Of course,12 jobs is nothing to sneeze at in Rhode Island, a small state with a big unemployment rate: 10.8%, the nation’s fifth-highest. And the state’s governor and general assembly is on it.
Click here to read story from the Associated Press.
Posted by Al Lewison August 23, 2011 Trends /
I slept through the biggest earthquake to hit Colorado in more than 100 years.
The 5.3 magnitude quake was centered south of Trinidad, Colo., on the state’s southern end of Interstate 25, and it was felt as far as Greeley, Colo., hundreds of miles north.
It hit about midnight. And when I first heard people talking about “the earthquake” today, I thought they were talking about this earthquake, not the equally unusual 5.8 quake that hit the East Coast.
I think the DC quake may have been caused by all the fat cat lobbyists leaving town for vacation. They throw so much weight, and then when they leave, pressure eases on the continental plate and it shifts. Either that or the quake was caused by the unbearable weight of our national debt.
As for Colorado’s quake, I am bereft of aquequate theories. Maybe it was just one of those things. Next time it happens, will someone wake me up?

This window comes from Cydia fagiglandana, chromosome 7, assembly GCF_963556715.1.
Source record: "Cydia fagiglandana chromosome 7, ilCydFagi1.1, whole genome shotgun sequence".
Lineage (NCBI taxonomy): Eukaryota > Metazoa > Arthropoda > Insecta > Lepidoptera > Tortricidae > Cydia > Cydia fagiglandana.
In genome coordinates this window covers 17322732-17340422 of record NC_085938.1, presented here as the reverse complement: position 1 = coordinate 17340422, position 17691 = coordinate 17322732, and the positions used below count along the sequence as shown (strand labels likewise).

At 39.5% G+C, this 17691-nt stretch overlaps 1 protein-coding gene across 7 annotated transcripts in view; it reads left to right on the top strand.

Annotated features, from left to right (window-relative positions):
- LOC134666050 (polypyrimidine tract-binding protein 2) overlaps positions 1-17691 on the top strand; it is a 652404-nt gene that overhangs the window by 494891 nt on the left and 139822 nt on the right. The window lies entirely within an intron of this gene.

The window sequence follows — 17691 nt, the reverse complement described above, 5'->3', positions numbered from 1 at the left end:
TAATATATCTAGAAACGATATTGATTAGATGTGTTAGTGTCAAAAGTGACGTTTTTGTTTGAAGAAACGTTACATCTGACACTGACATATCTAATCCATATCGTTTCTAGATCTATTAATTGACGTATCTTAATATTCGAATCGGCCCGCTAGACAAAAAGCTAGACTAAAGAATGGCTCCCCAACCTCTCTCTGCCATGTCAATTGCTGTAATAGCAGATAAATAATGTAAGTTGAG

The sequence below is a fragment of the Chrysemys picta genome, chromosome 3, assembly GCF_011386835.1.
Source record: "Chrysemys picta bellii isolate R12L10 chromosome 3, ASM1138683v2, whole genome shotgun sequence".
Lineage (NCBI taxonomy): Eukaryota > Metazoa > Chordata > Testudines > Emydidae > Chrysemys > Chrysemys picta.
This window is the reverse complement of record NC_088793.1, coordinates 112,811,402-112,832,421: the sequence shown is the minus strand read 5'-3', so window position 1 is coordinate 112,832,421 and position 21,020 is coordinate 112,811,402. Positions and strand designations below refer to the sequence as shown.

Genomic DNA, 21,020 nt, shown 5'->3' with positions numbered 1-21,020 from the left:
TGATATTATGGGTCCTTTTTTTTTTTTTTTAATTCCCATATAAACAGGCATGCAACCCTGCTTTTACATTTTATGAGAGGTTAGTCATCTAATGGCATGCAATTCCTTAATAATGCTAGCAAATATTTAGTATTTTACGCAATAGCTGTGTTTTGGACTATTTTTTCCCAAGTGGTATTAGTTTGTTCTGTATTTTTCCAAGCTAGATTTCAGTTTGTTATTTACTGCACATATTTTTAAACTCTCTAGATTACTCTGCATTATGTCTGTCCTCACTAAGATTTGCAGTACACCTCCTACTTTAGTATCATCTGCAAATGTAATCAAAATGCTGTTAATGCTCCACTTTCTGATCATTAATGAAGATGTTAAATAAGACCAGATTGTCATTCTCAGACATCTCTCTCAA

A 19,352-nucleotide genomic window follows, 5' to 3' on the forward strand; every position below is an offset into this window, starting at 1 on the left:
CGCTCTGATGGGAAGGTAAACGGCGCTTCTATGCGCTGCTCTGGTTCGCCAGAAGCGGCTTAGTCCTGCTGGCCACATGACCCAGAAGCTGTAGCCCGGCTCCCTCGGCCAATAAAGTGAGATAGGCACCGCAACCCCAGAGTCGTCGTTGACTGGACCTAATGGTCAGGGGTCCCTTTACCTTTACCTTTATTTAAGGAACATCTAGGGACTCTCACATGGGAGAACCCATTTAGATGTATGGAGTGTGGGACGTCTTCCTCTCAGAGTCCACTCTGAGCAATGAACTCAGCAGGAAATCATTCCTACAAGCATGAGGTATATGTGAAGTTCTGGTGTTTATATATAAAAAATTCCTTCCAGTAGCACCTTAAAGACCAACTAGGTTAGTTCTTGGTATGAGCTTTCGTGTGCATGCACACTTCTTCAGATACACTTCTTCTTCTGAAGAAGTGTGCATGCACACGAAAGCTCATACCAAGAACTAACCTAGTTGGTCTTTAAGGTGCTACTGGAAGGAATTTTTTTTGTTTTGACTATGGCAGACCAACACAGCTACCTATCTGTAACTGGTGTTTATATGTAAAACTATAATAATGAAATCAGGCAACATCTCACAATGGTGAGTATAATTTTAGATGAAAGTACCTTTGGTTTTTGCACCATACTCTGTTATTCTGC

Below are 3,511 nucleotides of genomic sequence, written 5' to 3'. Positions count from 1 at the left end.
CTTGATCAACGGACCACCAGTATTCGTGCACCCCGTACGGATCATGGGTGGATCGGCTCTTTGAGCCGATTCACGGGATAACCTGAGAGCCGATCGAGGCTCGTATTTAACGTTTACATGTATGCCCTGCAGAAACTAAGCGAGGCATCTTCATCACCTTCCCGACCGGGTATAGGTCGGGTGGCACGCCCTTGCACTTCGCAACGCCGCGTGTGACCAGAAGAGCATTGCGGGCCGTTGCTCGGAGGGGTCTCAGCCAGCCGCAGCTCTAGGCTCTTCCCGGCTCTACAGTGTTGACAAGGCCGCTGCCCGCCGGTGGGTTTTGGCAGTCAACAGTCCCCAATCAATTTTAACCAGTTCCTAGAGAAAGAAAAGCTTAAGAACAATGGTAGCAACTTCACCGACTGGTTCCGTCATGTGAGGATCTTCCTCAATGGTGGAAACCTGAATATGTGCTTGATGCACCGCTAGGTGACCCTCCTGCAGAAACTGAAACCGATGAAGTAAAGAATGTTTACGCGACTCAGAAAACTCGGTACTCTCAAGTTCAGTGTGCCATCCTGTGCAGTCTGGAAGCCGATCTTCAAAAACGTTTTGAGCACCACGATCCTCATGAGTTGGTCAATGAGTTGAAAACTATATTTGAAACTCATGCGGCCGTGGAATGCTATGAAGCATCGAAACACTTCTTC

Posted by Al Lewison August 23, 2011 Housing /
I love this question M. Cary Leahey, senior economist at Decision Economics, raises in this story on new home sales by the Associated Press: Click here to read it. But I’m not sure I like the answer.
The AP story notes it took 19 years for housing to recover following the Great Depression.
The good news is, new homes aren’t being built as quickly as they used to, leaving a greater likelihood that millions of vacant homes across the land will one day be absorbed by the market. That’s about all the good news there is for housing, and who knows how long that will take.
So far 2011 is on track to be the worst year for new home sales on record.
The job of a CEO is to put the company’s best face forward, but sometimes executives go too far.
Anthony Cuti, 65, the former chief executive of New York drug store chain Duane Reade Inc. was sentenced Monday to three years in prison for securities fraud.
He “bullied people into committing fraudulent acts to make the company look like it was doing better than it actually was,” said U.S. District Judge Deborah A. Batts. But Cuti offered a different perspective: “I always felt I acted with the shareholders’ interests first and foremost.”
Yeah, tell it to the judge. It was all for the shareholders, not the CEO.
Click here to read more from the Associated Press.
Posted by Al Lewison August 21, 2011 Economy /